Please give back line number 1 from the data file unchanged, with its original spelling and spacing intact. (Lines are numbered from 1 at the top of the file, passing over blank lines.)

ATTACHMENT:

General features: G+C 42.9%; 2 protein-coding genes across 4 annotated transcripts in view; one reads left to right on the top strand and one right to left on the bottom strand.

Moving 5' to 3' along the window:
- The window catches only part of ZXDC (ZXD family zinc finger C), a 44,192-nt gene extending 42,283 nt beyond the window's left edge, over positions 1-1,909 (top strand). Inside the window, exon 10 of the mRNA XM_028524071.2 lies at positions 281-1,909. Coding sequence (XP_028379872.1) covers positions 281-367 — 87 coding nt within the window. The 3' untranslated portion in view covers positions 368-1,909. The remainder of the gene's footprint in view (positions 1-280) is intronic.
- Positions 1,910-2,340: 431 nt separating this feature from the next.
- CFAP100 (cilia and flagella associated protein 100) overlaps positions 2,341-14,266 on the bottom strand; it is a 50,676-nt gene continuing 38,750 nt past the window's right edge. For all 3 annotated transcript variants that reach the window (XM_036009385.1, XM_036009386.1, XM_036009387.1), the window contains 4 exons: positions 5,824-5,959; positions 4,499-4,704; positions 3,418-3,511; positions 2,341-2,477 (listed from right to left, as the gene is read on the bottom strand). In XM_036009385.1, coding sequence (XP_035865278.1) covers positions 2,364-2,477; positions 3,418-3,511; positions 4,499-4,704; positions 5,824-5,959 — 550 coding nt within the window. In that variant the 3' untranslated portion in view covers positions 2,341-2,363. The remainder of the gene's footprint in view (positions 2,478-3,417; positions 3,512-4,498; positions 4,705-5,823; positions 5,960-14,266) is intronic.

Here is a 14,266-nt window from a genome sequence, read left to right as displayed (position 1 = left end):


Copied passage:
General features: G+C 42.9%; 2 protein-coding genes across 4 annotated transcripts in view; one reads left to right on the top strand and one right to left on the bottom strand.